If there’s a problem with The Economy, governmental intervention probably caused it or is keeping it from correcting itself. As we have seen so many times over and over again, national and global systems of relationship are too complicated and ever-evolving to be adequately regulated. Regulations for the economy are outdated before they’ve been rolled out.

Voluntary, individual decisions have been and will always be the most effective and efficient way to pilot The Economy. Because completely understanding, predicting, and controlling The Economy is impossible. Moreover, our futile attempts to do just that are probably doing damage to, you know, The Economy.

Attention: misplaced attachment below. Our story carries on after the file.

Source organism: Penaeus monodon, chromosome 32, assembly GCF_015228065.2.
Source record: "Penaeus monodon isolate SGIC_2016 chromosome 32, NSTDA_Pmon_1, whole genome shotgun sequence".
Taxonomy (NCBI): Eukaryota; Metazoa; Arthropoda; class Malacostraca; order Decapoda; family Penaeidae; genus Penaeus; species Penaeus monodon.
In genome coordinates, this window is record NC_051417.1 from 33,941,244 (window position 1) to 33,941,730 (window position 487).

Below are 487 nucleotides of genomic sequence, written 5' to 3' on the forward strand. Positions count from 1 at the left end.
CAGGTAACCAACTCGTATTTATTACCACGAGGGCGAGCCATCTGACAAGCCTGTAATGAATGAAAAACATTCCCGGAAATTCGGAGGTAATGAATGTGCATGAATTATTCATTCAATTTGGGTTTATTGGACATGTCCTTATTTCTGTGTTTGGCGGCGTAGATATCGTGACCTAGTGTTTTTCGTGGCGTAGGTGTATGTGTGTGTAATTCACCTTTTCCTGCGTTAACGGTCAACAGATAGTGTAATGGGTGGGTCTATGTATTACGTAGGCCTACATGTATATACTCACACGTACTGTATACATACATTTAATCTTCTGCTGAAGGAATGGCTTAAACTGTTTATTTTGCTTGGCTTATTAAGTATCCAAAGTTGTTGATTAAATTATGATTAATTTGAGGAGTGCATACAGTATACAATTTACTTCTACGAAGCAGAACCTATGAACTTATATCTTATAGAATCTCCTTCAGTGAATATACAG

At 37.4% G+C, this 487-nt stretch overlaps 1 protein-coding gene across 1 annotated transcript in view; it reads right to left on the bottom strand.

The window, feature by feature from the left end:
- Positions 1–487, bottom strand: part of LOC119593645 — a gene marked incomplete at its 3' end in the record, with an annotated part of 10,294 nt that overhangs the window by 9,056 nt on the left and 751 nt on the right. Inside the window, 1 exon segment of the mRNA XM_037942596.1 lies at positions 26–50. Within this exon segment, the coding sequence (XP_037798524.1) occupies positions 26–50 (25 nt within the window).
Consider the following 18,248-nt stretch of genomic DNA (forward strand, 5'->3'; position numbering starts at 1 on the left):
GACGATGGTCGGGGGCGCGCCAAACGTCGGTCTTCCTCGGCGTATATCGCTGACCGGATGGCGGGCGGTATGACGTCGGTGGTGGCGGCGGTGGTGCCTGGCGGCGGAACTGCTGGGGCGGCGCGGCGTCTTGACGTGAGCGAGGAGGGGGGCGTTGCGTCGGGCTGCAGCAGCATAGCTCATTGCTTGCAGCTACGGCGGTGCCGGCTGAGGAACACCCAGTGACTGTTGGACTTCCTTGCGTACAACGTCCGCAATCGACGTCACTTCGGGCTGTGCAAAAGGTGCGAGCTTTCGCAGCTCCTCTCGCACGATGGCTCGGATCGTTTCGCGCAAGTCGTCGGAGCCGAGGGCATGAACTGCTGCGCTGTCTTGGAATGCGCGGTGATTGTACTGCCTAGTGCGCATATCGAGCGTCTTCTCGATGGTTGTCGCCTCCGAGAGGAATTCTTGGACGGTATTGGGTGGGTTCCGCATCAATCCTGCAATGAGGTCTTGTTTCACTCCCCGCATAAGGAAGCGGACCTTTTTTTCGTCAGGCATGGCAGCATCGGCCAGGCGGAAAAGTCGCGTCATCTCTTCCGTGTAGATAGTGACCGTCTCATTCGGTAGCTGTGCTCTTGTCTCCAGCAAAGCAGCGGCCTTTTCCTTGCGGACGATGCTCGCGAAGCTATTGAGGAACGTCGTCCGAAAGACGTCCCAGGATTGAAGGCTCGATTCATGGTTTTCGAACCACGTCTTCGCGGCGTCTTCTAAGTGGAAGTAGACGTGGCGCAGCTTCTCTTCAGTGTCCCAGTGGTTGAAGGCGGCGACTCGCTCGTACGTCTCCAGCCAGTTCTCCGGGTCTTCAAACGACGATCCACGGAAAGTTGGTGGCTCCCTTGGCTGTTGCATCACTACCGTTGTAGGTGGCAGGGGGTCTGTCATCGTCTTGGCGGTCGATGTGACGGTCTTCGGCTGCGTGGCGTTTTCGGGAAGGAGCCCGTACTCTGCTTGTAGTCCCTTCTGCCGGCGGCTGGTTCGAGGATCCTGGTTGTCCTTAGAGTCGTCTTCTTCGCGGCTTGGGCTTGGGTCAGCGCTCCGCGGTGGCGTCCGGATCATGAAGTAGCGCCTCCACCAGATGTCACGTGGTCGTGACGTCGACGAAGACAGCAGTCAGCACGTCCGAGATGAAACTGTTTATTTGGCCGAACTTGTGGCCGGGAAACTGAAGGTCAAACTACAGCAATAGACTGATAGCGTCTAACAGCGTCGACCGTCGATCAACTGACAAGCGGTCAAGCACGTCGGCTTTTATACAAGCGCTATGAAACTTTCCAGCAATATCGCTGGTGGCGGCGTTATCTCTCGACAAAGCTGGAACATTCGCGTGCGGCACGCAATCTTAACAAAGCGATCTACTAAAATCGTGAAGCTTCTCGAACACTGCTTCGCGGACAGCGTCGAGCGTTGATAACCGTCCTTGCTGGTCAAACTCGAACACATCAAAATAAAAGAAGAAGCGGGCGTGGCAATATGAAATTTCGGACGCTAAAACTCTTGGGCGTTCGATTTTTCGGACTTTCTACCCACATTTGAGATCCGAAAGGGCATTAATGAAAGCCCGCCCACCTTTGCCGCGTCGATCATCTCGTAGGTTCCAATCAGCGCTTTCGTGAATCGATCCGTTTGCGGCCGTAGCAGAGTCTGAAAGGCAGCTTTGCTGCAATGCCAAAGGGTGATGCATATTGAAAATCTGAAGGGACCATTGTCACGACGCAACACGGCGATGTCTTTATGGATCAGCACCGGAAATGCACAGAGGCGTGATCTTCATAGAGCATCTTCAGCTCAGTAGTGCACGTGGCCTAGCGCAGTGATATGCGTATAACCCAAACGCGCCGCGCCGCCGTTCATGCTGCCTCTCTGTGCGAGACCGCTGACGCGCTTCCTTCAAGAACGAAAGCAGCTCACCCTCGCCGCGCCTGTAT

from Last Resistance

The views expressed in this opinion article are solely those of their author and are not necessarily either shared or endorsed by EagleRising.com


About the author

Michael Minkoff

Michael Minkoff writes, edits, and typesets from his office in Powder Springs, Georgia. He honestly does not prefer writing about politics, but he sincerely hopes you enjoy reading about it. He also wonders why he is typing this in the third person.